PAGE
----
There are clearly limits though as a 15kg road bike would feel crap.

    Premier Icon finbar
    Free Member

    I’m not so sure. In running (as a more direct example without aero/stiffness etc. confusing matters), I find 2-3kg can make the difference between me feeling **** and me getting on the podium in races. And wearing a backpack that isn’t very heavy – a few kgs at most – slows me down massively.

    So I think, given we’re each so finely calibrated to moving our own exact mass around, that relatively small differences in equipment weight can actually be significant.

    Premier Icon Daffy
    Full Member

    Looking at it another way. Dropping from 70-68kg is like dropping 2.5% of your weight and even if you did, it would be gradual so you’d never feel the difference, but try running or cycling with 20-25kg (25% of your weight) load on your back for 2 weeks and then get rid of it. You’d instantly feel the difference. Similarly, my commuter and my roadbike are both gravel bikes and after riding the commuter, with lights, racks, tools, etc for a week and then getting on my roadbike, it instantly feels faster to accelerate despite only having 1kg between them at dry weight and possibly 2-2.5kg with all the bits.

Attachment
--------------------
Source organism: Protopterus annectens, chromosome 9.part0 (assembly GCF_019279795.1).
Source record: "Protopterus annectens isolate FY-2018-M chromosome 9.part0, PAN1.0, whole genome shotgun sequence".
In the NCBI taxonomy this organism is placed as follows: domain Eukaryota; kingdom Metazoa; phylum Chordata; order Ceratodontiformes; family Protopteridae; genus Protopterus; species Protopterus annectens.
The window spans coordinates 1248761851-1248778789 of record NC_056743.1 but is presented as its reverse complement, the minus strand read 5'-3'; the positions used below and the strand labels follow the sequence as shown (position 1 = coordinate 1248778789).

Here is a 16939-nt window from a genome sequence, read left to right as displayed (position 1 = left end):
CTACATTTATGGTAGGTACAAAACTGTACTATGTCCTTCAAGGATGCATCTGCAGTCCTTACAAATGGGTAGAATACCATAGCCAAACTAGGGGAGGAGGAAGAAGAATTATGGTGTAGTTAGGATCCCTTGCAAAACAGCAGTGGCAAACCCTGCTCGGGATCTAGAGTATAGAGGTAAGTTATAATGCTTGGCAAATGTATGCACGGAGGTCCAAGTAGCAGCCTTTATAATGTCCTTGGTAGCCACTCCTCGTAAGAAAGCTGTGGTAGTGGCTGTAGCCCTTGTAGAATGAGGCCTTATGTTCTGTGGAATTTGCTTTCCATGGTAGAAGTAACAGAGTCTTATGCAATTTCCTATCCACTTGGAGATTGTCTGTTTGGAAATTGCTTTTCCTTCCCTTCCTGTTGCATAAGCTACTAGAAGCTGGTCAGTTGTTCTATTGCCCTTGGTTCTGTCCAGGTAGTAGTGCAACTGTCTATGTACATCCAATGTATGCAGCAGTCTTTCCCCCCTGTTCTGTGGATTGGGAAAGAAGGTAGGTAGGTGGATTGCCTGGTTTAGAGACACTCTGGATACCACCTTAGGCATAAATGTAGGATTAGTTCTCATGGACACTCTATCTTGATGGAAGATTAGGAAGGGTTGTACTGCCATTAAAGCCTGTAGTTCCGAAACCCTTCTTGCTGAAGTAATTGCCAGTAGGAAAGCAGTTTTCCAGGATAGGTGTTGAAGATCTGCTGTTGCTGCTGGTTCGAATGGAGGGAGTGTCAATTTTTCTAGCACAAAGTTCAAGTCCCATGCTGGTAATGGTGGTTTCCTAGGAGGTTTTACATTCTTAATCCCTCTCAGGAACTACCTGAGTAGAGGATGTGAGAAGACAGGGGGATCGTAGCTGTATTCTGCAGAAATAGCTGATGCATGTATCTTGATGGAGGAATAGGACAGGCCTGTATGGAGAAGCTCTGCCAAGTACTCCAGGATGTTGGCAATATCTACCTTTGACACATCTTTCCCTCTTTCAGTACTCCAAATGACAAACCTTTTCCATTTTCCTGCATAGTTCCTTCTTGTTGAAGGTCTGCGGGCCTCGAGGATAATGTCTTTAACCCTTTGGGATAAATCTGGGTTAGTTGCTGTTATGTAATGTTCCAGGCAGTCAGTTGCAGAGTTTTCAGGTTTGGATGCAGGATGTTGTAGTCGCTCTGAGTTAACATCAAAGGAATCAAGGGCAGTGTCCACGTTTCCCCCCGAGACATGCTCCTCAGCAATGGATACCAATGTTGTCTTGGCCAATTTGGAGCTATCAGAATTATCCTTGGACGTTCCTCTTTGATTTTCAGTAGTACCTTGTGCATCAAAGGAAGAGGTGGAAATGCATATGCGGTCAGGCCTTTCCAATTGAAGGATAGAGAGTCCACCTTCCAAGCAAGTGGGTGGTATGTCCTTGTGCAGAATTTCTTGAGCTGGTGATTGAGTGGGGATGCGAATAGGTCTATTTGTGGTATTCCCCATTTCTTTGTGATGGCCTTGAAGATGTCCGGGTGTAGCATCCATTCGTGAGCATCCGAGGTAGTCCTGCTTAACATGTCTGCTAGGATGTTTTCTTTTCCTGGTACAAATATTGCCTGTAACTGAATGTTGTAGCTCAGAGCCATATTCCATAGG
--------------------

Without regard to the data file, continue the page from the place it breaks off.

the 2kg extra doesn’t really limit you, but it also doesn’t encourage you like a light feeling bike does. It’s just somehow more fun.

    Premier Icon kerley
    Free Member

    So I think, given we’re each so finely calibrated to moving our own exact mass around, that relatively small differences in equipment weight can actually be significant.

    We are talking about sitting on a bike and pushing the pedals around, not jumping up and down. If 1kg makes a difference to you in overall speed over a few hours then so be it but I can’t say I can notice the 20 seconds difference spread over those hours.
    In fact some days I just feel faster than others and am sometimes surprised when I get home and upload my ride that I was actually slower than on some of the times where I felt slower.